By Jeffrey P. Snider
With the sudden interjection of uncertainty halting the surge in Brexit odds since the unfortunate attack on British MP Jo Cox last week, the financial world has benefitted from the pound's resurrection. Sterling has had a very good couple of days in this reversal, especially today. As it rises it adds the same as we saw on the day of the atrocious US payroll report - determined "dollar selling." CNY has been dutifully higher during its run, also halting its seemingly inevitable further disruptive influence.
Again, in what is so far a repeat of "dollar selling" at the start of the month with payrolls, this calm isn't corroborated anywhere else suggesting at best temporary influence. Stocks are up but that is again merely the opposite of CNY down = bad. Inside China itself, we find instead SHIBOR breaking above 2% as CNY fails to clear out more funding space ("devaluing") in RMB. Violation of 2% in the overnight onshore interbank rate usually brings further CNY "devaluation" as the PBOC forces itself to reckon onshore first. Thus, it's not clear how long these Brexit, GBP factors might muddy these dynamics.
Instead, the Japanese yen continues its advance in the direction that CNY should likely follow before too long. This isn't a direct correlation in small timescales, but as JPY goes up it signals the related pressure on CNY further in "dollars." From this divergence with GBP, then, we can reasonably assume that Brexit "effect" for however short it might work (in overly simple terms, banks selling "dollars" against the pound appear to be filling any funding "dollar" gap for China due to Japanese/Hong Kong banks getting out, but leaving RMB to struggle because of the Asian direction).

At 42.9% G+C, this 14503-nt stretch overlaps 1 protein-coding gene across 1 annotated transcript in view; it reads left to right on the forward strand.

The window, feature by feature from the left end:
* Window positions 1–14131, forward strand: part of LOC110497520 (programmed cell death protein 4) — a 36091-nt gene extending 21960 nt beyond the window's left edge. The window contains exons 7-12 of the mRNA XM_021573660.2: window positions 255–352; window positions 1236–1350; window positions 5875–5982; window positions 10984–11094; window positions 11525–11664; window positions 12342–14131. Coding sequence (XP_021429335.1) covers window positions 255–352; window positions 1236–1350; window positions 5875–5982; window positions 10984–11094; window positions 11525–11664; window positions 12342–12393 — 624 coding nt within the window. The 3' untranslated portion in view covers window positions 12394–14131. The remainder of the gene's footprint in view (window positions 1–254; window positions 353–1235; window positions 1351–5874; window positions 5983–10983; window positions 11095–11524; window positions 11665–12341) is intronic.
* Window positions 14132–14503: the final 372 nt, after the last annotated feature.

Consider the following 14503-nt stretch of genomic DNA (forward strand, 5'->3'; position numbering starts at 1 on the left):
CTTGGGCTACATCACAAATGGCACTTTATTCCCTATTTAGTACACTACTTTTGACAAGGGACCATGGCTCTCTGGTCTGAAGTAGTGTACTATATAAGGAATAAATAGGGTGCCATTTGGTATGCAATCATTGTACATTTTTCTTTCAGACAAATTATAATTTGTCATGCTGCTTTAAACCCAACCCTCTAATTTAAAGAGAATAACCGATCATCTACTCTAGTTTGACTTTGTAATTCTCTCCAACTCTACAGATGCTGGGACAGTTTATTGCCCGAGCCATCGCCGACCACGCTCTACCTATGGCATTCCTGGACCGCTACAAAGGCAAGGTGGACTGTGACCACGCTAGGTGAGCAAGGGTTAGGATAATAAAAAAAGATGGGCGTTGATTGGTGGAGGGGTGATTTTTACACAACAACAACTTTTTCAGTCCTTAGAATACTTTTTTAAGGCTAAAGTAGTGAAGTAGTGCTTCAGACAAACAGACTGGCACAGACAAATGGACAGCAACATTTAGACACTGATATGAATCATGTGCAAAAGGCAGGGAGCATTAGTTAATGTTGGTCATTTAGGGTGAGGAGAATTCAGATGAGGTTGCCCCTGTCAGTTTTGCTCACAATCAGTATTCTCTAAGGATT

And so whether in just correlation or in actual, direct liquidity, as CNY goes so does global risk. The correlation has been almost perfectly accurate in daily conditions:
Thus, we see the directly inverse relationship between CNY and global risk assets in even the minute details of intraday trading. When CNY was down sharply the rest of the week, particularly yesterday's [June 14] new established low, asset markets struggled. If they happen to find a brief window of "dollar selling" related almost assuredly to the absurdity of monetary policy projection, then liquidity turns around and asset prices rise.
The FOMC meeting did provide just such an outlet if only for one day, succumbing rather quickly to more CNY devaluation and global asset prices struggling again. Now under "favor" of sterling, the whole thing reverses so that the entire global asset approach appears much more optimistic even though fundamentally nothing changed (except to confirm at best more of the same, at worst getting worse).
The UK referendum thus clouds the issue until Thursday. What happens thereafter is anybody's guess, but in my view before too long Brexit fades and the Asian "dollar" takes over again. That seems to be the direction foretold by JPY, and even the Bank of Japan has learned to consider first the yen verdict.